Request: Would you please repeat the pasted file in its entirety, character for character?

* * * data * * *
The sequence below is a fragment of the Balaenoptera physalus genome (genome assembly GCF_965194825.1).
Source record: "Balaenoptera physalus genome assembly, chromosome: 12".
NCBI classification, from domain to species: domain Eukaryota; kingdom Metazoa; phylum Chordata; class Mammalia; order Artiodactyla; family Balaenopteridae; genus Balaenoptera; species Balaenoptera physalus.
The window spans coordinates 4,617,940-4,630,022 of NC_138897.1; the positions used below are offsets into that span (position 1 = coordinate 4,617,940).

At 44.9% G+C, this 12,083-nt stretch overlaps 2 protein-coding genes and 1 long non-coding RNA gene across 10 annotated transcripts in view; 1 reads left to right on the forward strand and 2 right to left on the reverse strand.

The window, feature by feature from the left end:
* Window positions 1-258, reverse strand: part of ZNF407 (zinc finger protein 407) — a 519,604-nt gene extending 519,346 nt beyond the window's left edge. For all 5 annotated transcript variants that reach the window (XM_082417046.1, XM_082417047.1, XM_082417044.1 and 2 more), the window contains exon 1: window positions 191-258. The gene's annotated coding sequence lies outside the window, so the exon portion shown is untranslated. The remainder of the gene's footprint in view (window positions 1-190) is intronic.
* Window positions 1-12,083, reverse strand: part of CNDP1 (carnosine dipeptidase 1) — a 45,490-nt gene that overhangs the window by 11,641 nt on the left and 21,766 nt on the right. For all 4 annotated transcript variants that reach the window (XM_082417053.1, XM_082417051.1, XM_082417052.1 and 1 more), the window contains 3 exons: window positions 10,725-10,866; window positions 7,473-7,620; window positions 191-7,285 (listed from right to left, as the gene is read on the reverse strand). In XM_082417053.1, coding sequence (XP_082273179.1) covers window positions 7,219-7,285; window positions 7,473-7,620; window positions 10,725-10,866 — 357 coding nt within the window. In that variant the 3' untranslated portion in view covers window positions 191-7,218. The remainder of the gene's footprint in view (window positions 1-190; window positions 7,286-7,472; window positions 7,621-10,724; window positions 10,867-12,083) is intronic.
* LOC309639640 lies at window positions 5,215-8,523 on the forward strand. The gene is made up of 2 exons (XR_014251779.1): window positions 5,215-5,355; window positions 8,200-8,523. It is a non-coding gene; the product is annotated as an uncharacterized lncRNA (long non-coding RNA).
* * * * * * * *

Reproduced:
The sequence below is a fragment of the Balaenoptera physalus genome (genome assembly GCF_965194825.1).
Source record: "Balaenoptera physalus genome assembly, chromosome: 12".
NCBI classification, from domain to species: domain Eukaryota; kingdom Metazoa; phylum Chordata; class Mammalia; order Artiodactyla; family Balaenopteridae; genus Balaenoptera; species Balaenoptera physalus.
The window spans coordinates 4,617,940-4,630,022 of NC_138897.1; the positions used below are offsets into that span (position 1 = coordinate 4,617,940).

At 44.9% G+C, this 12,083-nt stretch overlaps 2 protein-coding genes and 1 long non-coding RNA gene across 10 annotated transcripts in view; 1 reads left to right on the forward strand and 2 right to left on the reverse strand.

The window, feature by feature from the left end:
* Window positions 1-258, reverse strand: part of ZNF407 (zinc finger protein 407) — a 519,604-nt gene extending 519,346 nt beyond the window's left edge. For all 5 annotated transcript variants that reach the window (XM_082417046.1, XM_082417047.1, XM_082417044.1 and 2 more), the window contains exon 1: window positions 191-258. The gene's annotated coding sequence lies outside the window, so the exon portion shown is untranslated. The remainder of the gene's footprint in view (window positions 1-190) is intronic.
* Window positions 1-12,083, reverse strand: part of CNDP1 (carnosine dipeptidase 1) — a 45,490-nt gene that overhangs the window by 11,641 nt on the left and 21,766 nt on the right. For all 4 annotated transcript variants that reach the window (XM_082417053.1, XM_082417051.1, XM_082417052.1 and 1 more), the window contains 3 exons: window positions 10,725-10,866; window positions 7,473-7,620; window positions 191-7,285 (listed from right to left, as the gene is read on the reverse strand). In XM_082417053.1, coding sequence (XP_082273179.1) covers window positions 7,219-7,285; window positions 7,473-7,620; window positions 10,725-10,866 — 357 coding nt within the window. In that variant the 3' untranslated portion in view covers window positions 191-7,218. The remainder of the gene's footprint in view (window positions 1-190; window positions 7,286-7,472; window positions 7,621-10,724; window positions 10,867-12,083) is intronic.
* LOC309639640 lies at window positions 5,215-8,523 on the forward strand. The gene is made up of 2 exons (XR_014251779.1): window positions 5,215-5,355; window positions 8,200-8,523. It is a non-coding gene; the product is annotated as an uncharacterized lncRNA (long non-coding RNA).